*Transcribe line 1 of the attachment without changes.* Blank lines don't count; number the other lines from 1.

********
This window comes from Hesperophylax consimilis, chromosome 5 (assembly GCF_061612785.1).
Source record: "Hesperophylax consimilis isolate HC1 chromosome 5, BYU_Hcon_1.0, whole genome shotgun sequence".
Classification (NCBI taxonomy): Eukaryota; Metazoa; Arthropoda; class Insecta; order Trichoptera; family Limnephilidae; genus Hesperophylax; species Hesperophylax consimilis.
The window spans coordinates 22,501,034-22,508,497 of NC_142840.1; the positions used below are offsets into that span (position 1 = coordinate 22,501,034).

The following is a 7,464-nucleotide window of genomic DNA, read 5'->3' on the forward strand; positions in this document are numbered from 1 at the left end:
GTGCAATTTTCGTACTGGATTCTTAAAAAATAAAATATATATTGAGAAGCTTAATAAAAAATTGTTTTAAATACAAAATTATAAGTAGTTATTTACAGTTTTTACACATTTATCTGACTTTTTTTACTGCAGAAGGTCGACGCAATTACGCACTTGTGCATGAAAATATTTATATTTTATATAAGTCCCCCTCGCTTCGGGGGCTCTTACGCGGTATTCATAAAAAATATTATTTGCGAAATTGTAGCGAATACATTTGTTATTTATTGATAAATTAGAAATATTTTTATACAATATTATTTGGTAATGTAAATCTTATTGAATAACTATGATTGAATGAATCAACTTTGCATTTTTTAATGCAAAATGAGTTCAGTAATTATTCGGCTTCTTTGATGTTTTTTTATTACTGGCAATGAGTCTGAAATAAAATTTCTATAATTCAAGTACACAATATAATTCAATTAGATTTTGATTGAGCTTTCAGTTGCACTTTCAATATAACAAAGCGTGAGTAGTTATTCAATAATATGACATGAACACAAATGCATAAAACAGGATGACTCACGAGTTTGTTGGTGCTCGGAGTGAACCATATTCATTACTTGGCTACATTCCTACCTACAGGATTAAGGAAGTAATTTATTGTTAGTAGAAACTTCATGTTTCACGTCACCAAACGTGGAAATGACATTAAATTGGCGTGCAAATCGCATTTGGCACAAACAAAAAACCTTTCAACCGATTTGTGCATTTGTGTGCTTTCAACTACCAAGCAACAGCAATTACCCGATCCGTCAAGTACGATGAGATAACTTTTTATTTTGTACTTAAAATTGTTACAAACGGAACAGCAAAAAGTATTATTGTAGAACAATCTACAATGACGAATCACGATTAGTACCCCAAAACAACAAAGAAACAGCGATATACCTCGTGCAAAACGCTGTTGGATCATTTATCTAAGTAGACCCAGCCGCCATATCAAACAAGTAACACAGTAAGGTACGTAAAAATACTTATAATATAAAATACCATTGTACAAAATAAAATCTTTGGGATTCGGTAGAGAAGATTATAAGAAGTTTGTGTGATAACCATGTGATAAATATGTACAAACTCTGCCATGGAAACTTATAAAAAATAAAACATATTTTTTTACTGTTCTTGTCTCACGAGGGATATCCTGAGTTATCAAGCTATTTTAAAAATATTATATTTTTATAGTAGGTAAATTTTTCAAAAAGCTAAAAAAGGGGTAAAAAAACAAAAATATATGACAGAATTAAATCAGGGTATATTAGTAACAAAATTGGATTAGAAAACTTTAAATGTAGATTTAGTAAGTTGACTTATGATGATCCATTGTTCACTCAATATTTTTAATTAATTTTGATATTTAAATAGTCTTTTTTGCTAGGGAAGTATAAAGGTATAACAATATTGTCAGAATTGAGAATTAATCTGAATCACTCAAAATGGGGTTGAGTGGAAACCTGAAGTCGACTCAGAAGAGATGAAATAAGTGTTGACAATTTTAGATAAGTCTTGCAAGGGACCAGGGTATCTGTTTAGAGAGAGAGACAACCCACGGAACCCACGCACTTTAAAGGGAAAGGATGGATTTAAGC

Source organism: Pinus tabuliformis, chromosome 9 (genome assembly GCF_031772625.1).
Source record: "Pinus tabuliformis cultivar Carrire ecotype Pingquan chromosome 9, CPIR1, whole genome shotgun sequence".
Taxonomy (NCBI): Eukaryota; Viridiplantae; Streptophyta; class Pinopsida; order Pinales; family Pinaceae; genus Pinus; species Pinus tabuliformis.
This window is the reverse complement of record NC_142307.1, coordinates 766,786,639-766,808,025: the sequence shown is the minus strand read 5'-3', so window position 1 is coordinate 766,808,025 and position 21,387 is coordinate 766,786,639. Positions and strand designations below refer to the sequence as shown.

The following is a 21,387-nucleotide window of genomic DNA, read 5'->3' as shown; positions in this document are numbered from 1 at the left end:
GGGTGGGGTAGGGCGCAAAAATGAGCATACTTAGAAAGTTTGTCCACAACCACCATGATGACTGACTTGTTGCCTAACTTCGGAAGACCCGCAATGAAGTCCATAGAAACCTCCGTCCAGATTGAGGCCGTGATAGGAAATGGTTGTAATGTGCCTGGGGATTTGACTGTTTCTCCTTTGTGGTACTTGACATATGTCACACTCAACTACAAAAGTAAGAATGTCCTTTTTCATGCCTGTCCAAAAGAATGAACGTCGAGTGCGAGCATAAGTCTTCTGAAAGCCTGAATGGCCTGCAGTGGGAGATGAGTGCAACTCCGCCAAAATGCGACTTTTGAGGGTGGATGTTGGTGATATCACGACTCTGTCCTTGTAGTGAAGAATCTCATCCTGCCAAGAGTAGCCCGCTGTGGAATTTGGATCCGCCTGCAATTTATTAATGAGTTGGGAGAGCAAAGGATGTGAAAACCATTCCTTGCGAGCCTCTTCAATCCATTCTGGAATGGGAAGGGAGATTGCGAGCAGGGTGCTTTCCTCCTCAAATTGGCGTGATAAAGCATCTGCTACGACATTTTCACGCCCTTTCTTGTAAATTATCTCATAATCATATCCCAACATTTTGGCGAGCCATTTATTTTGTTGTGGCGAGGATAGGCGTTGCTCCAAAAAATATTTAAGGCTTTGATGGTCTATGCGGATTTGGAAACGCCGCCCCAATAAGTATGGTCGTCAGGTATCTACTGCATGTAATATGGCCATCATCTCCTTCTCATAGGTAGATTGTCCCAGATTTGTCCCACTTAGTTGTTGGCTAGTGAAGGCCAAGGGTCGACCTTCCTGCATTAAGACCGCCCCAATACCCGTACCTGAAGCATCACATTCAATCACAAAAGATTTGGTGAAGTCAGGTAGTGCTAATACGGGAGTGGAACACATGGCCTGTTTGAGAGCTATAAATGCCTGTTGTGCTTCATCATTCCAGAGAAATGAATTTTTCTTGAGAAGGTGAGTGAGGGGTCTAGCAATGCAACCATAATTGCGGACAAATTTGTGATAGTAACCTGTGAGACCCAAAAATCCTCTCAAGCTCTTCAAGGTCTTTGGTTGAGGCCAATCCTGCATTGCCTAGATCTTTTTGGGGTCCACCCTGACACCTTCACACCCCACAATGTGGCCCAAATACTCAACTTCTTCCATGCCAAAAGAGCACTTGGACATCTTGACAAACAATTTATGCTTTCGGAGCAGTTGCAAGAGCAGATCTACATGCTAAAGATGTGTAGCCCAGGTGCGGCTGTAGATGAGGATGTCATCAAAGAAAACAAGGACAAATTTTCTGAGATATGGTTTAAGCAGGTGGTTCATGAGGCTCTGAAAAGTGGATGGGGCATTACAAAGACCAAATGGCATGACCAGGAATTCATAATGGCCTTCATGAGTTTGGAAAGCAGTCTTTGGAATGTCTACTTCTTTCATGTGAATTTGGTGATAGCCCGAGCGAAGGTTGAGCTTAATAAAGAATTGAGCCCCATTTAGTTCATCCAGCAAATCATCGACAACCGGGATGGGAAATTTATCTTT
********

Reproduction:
This window comes from Hesperophylax consimilis, chromosome 5 (assembly GCF_061612785.1).